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# find the exact point on which a projectile will hit enemy

Hey everybody. I was just wondering if there is anyway to find the exact point on which a projectile will hit the enemy (head, lung, or other parts). In my game the enemies are far far away so the player has to aim above the enemy to hit him. I,m using rigidbody and addforce for my projectile motion, and plus raycast is not possible as raycast move in straight line. I want to find it as soon as the projectile is launch or even before it actually hit the enemy. Thanks in advance

**Answer** by ModLunar
·
Aug 01, 2018 at 04:46 PM

So um I don't have the time to explain everything about what I found, but here's the gist of it:

- I assumed we're on a big enough planet to approximate that gravity only acts in the vertical y direction. (You can get the gravity vector in Unity as `Physics.gravity`

, and `Physics.gravity.y`

is by default -9.81 (m/s²)

- We're dealing with projectile motion. In a physics class, this would be under a section usually called "Kinematics", with no regard to forces -- just displacement, velocity, and acceleration.

- This was (for me) a 2-step problem. First, "translating" the force applied to the object into what velocity that force would cause. Then, once I calculated the initial velocity, caused by the force (assuming the force happened nearly instantaneously, with only one call to rigidbody.AddForce(...)), I used kinematics equations to figure out its position after a given amount of time, based on that velocity it started with, and that gravity will be affecting (only) the y direction.

- If it doesn't help you because time isn't what you want to be plugging in these equations (maybe you don't care about the time it takes to do this) you'll have to take these formulas a step further for what you wanna do, and perhaps use a couple of raycasts to actually see if it'd collide with anything along its path.

- The first part where I had to get the initial velocity of the object based on the force you applied -- this comes from Newton's Second Law (F=ma)

Highlighted in yellow are the final vector formulas.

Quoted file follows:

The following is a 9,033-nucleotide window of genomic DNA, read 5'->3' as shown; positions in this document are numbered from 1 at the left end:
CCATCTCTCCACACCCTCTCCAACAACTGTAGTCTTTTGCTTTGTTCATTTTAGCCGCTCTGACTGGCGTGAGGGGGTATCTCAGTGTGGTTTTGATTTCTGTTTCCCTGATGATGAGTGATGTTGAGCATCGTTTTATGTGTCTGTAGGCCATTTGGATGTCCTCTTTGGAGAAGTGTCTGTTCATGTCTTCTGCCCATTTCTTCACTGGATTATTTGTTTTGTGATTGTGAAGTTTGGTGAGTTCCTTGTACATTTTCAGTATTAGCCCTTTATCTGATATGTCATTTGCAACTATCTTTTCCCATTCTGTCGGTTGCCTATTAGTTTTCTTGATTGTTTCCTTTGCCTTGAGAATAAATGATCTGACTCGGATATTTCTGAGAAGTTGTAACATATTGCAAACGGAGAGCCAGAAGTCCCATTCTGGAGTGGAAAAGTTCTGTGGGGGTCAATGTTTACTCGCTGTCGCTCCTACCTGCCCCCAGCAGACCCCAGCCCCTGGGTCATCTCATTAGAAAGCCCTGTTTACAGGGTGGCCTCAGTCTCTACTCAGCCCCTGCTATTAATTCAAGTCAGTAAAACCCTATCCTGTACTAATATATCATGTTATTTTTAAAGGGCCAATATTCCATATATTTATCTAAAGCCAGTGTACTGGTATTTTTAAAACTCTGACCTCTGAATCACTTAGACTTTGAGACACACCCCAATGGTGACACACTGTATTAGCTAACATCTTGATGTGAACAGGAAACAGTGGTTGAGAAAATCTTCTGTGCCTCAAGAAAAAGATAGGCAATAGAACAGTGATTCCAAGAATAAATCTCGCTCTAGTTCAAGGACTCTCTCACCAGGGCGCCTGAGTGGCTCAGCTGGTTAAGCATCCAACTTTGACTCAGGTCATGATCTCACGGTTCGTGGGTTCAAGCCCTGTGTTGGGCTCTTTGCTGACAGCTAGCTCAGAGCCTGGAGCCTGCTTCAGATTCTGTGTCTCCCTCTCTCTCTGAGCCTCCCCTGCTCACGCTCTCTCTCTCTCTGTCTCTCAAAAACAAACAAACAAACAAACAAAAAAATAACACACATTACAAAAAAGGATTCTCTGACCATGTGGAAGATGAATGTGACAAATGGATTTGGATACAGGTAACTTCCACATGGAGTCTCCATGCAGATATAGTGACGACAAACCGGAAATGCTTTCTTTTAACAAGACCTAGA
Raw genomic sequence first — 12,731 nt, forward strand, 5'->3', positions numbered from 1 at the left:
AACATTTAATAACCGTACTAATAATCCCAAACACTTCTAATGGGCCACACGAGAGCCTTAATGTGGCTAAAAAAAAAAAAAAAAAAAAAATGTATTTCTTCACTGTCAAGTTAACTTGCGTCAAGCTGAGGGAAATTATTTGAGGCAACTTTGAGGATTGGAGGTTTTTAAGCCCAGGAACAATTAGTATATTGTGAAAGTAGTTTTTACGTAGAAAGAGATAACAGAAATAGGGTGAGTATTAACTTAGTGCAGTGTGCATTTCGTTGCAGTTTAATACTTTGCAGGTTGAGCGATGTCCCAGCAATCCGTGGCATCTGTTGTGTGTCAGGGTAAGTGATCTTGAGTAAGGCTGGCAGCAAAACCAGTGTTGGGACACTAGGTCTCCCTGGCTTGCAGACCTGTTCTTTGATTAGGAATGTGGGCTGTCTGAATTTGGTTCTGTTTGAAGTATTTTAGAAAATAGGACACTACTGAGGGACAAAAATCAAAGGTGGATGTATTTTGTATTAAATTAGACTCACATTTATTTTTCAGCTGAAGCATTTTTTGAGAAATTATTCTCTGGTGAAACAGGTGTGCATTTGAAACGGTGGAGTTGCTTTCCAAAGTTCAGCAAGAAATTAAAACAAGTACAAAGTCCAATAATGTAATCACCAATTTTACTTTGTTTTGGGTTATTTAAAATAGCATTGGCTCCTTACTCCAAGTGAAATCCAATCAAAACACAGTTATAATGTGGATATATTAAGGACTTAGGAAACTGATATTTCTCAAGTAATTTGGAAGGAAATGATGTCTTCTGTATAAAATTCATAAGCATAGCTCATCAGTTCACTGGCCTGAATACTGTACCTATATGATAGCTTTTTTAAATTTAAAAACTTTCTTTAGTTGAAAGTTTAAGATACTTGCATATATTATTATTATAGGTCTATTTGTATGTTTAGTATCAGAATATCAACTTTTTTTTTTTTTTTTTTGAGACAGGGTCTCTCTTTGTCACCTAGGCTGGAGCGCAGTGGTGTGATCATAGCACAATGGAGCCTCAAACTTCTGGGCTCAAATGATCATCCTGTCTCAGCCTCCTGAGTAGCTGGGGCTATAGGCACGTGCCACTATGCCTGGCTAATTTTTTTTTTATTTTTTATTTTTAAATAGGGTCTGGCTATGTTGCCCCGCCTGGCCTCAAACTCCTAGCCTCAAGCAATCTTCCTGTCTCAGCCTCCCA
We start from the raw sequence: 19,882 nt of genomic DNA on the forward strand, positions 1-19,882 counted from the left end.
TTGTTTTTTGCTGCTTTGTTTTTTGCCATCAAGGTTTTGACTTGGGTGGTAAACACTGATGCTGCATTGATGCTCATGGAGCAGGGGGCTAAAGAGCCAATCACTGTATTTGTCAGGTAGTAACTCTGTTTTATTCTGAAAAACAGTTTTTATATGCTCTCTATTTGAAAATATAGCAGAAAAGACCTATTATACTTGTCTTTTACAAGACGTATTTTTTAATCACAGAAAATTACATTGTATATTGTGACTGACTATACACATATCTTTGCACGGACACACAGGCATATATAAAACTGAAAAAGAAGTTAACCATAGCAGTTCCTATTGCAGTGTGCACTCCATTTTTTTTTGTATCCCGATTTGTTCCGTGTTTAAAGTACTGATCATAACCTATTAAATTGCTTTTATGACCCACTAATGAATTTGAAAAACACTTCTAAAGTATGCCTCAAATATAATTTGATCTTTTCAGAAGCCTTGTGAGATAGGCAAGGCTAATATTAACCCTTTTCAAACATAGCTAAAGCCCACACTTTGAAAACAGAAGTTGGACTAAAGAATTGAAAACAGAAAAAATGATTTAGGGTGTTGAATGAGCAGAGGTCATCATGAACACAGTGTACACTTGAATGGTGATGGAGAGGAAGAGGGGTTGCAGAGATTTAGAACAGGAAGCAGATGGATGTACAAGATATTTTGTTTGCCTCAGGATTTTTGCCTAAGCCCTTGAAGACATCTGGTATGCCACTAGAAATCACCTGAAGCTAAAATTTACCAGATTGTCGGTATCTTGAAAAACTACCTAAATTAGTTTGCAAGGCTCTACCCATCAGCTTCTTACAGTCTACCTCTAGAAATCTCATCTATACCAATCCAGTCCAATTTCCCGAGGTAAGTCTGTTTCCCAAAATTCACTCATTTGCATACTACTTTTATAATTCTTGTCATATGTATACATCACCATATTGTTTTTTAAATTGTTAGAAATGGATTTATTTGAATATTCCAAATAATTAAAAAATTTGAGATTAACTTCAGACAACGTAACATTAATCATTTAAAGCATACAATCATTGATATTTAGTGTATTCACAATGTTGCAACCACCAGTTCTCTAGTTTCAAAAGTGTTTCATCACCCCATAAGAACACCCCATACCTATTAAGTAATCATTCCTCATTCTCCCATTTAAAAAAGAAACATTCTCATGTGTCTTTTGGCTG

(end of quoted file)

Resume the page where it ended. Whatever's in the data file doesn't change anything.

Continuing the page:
The most important one you want is Δr(t), which represents the change in position of the object over a certain time t in seconds after the launch. Gah I forgot the vector symbol above the r! Lol :( oh well. And v(t) represents the object's velocity over that same time period. t = 0 when you just started the launch. t = 1 would be one second after the launch. These formulas are only valid until it hits something, because the entire problem, including its trajectory, changes after that.

Any details about what this thing would be colliding with, you'd use some kind of raycast, spherecast, boxcast, etc. from Unity's UnityEngine.Physics class. These formulas (most notably Δr(t)) will help give you the path the object will travel. Here's some quick and dirty code I wrote out, I did it in Notepad++ so hopefully I didn't make any silly typos that'd make it not compile xD

```
private Rigidbody rigidbody;
private Vector3 initialPos;
private Vector3 initialVelocity;
private float startTime;
public void Start() {
projectile = GetComponent<Rigidbody>();
LaunchProjectile(new Vector3(500, 0, 0));
}
private void LaunchProjetile(Vector3 force) {
initialPos = projectile.position;
initialVelocity = force * Time.fixedDeltaTime / projectile.mass;
startTime = Time.time;
//AddForce(...) without the second parameter for the ForceMode
//means you used ForceMode.Force, which is the default
projectile.AddForce(force);
//Actually you might be able to just get the initialVelocity here with projectile.velocity... lol. But I'm not sure if its velocity gets calculated immediately... if anything, wait one FixedUpdate frame.
}
public void Update() {
float timeAfterwards = Time.time - startTime;
Debug.Log("Theoretical position at t = " + timeAfterwards + ": " + GetPositionAfterTime(timeAfterwards, initialPos, initialVelocity);
}
//time is in seconds
private Vector3 GetPositionAfterTime(float time, Vector3 initialPos, Vector3 initialVelocity) {
return new Vector3(
initialVelocity.x * time,
0.5f * Physics.gravity.y * time * time + initialVelocity.y * time,
initialVelocity.z * time
);
}
```

**Answer** by madks13
·
Jul 31, 2018 at 03:29 PM

Yes there is, it's called math. I don't have the formula, but you should be able to find asset that will help you do that. Otherwise you will have to implement the formula yourself.

I know what you're trying to say but sometimes those formulas can be challenging to derive yourself, and even then, they can be physically correct (accurate, just as you learned in your physics class) but still deviate from the result that the physics engine comes up with, and you won't even know why.

I've tried to pre-calculate the max height that my character will jump given the constant acceleration of gravity in Physics.gravity and my initial y-velocity, and my calculations are always a little off and I don't know why :(

Oh not necessarily, I'll see if I can come up with a formula. It might get you a close approximation at least

**Answer** by coolbudy1998
·
Aug 01, 2018 at 04:40 PM

Hey bro, you can check out this link- http://www.theappguruz.com/blog/display-projectile-trajectory-path-in-unity. The bottom part of code shows a formula for **velocity and angle** of projectile (these two are the main characteristic feature of a projectile). Understand it thoroughly and you are done!!

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